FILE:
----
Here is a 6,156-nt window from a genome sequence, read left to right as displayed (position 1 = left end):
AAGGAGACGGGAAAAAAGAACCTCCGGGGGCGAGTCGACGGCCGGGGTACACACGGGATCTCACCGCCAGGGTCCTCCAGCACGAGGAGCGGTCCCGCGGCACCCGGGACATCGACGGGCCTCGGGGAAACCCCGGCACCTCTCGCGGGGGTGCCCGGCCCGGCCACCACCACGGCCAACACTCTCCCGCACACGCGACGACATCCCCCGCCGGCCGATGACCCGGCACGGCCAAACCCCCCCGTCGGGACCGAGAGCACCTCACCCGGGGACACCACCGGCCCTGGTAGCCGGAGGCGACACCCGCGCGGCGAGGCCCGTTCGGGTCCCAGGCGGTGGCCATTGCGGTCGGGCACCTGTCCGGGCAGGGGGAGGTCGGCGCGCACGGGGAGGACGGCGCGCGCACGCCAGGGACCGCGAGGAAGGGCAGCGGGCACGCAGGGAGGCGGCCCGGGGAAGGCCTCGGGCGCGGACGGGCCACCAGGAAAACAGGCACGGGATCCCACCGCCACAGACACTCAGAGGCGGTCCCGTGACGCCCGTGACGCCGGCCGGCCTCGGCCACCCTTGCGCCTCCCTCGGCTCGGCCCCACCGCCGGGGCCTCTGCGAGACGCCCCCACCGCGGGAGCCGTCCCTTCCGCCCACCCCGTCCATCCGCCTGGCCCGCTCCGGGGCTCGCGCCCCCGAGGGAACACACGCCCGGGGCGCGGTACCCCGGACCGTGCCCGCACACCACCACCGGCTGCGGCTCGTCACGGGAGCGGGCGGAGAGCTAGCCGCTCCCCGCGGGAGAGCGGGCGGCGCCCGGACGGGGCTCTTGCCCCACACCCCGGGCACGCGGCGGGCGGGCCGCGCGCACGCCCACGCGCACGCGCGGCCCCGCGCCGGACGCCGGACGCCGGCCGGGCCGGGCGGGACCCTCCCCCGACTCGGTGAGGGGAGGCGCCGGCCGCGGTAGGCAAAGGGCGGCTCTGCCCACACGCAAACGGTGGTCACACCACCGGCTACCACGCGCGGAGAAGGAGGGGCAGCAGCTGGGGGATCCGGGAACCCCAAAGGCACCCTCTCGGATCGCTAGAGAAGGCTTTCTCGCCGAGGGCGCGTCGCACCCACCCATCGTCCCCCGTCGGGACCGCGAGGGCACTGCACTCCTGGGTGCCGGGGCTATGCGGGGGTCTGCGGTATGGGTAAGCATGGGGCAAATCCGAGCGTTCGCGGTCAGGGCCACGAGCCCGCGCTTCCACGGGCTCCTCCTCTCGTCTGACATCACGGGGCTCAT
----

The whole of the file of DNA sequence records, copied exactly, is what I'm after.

Here is a 6,156-nt window from a genome sequence, read left to right as displayed (position 1 = left end):
AAGGAGACGGGAAAAAAGAACCTCCGGGGGCGAGTCGACGGCCGGGGTACACACGGGATCTCACCGCCAGGGTCCTCCAGCACGAGGAGCGGTCCCGCGGCACCCGGGACATCGACGGGCCTCGGGGAAACCCCGGCACCTCTCGCGGGGGTGCCCGGCCCGGCCACCACCACGGCCAACACTCTCCCGCACACGCGACGACATCCCCCGCCGGCCGATGACCCGGCACGGCCAAACCCCCCCGTCGGGACCGAGAGCACCTCACCCGGGGACACCACCGGCCCTGGTAGCCGGAGGCGACACCCGCGCGGCGAGGCCCGTTCGGGTCCCAGGCGGTGGCCATTGCGGTCGGGCACCTGTCCGGGCAGGGGGAGGTCGGCGCGCACGGGGAGGACGGCGCGCGCACGCCAGGGACCGCGAGGAAGGGCAGCGGGCACGCAGGGAGGCGGCCCGGGGAAGGCCTCGGGCGCGGACGGGCCACCAGGAAAACAGGCACGGGATCCCACCGCCACAGACACTCAGAGGCGGTCCCGTGACGCCCGTGACGCCGGCCGGCCTCGGCCACCCTTGCGCCTCCCTCGGCTCGGCCCCACCGCCGGGGCCTCTGCGAGACGCCCCCACCGCGGGAGCCGTCCCTTCCGCCCACCCCGTCCATCCGCCTGGCCCGCTCCGGGGCTCGCGCCCCCGAGGGAACACACGCCCGGGGCGCGGTACCCCGGACCGTGCCCGCACACCACCACCGGCTGCGGCTCGTCACGGGAGCGGGCGGAGAGCTAGCCGCTCCCCGCGGGAGAGCGGGCGGCGCCCGGACGGGGCTCTTGCCCCACACCCCGGGCACGCGGCGGGCGGGCCGCGCGCACGCCCACGCGCACGCGCGGCCCCGCGCCGGACGCCGGACGCCGGCCGGGCCGGGCGGGACCCTCCCCCGACTCGGTGAGGGGAGGCGCCGGCCGCGGTAGGCAAAGGGCGGCTCTGCCCACACGCAAACGGTGGTCACACCACCGGCTACCACGCGCGGAGAAGGAGGGGCAGCAGCTGGGGGATCCGGGAACCCCAAAGGCACCCTCTCGGATCGCTAGAGAAGGCTTTCTCGCCGAGGGCGCGTCGCACCCACCCATCGTCCCCCGTCGGGACCGCGAGGGCACTGCACTCCTGGGTGCCGGGGCTATGCGGGGGTCTGCGGTATGGGTAAGCATGGGGCAAATCCGAGCGTTCGCGGTCAGGGCCACGAGCCCGCGCTTCCACGGGCTCCTCCTCTCGTCTGACATCACGGGGCTCAT